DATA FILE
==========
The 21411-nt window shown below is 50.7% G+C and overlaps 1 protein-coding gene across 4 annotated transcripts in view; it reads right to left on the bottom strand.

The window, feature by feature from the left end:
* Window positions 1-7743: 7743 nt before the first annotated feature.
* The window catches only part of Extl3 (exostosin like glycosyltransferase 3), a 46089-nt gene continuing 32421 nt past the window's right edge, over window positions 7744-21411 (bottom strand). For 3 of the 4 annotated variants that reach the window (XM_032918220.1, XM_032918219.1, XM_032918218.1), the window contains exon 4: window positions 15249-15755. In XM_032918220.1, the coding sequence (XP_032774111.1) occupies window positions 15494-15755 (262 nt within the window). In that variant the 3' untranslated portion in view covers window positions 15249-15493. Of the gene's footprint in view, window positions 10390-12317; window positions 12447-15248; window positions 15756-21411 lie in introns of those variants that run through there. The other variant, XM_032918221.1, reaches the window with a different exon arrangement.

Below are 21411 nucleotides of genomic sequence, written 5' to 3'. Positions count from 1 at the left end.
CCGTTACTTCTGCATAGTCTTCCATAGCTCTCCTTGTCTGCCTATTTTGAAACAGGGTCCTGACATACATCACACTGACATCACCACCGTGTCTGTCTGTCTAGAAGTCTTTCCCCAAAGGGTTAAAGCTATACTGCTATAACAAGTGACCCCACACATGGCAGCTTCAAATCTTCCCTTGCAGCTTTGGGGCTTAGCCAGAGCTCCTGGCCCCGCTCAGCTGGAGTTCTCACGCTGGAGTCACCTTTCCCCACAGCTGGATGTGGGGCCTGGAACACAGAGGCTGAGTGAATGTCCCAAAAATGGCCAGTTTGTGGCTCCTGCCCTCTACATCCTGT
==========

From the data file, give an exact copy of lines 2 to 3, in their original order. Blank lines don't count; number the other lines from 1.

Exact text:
The window, feature by feature from the left end:
* Window positions 1-7743: 7743 nt before the first annotated feature.